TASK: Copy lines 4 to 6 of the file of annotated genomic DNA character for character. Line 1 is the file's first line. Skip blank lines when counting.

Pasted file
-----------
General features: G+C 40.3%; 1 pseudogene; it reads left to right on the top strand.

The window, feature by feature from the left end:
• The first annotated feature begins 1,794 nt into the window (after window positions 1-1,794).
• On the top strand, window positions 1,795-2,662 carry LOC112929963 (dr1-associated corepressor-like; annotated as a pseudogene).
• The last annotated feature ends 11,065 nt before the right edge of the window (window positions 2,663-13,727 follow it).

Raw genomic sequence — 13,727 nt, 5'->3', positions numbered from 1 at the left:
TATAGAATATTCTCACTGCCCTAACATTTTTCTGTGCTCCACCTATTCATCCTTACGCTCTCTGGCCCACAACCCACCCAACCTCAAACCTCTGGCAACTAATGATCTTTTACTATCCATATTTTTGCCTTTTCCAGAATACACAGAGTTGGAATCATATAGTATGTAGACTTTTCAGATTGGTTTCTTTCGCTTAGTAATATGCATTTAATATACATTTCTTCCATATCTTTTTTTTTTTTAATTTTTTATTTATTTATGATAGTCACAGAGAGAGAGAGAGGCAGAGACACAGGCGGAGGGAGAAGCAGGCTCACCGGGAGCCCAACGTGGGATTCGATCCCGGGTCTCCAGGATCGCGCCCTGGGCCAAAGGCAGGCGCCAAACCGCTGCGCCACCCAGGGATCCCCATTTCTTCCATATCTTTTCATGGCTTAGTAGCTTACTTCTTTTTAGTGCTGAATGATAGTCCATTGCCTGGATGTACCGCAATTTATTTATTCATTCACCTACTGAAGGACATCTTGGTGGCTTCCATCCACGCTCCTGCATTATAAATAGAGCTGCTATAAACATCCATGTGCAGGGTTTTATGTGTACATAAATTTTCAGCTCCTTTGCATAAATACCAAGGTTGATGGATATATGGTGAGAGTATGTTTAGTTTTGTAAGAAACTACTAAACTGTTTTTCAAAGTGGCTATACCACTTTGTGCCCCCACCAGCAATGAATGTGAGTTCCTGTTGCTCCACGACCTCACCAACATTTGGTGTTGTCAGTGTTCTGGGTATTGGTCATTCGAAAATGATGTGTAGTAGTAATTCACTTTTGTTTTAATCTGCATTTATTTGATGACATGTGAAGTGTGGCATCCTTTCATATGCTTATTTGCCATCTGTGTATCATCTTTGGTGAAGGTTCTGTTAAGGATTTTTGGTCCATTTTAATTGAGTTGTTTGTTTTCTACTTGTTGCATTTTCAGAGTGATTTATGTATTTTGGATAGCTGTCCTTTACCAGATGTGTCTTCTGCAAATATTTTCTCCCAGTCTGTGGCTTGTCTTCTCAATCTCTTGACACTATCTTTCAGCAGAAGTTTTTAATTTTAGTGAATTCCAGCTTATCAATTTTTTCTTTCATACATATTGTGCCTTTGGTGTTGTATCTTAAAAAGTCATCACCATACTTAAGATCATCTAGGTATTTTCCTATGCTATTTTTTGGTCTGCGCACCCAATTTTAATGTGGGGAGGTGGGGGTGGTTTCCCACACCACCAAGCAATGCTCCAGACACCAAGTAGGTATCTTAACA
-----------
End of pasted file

• On the top strand, window positions 1,795-2,662 carry LOC112929963 (dr1-associated corepressor-like; annotated as a pseudogene).
• The last annotated feature ends 11,065 nt before the right edge of the window (window positions 2,663-13,727 follow it).

Raw genomic sequence — 13,727 nt, 5'->3', positions numbered from 1 at the left: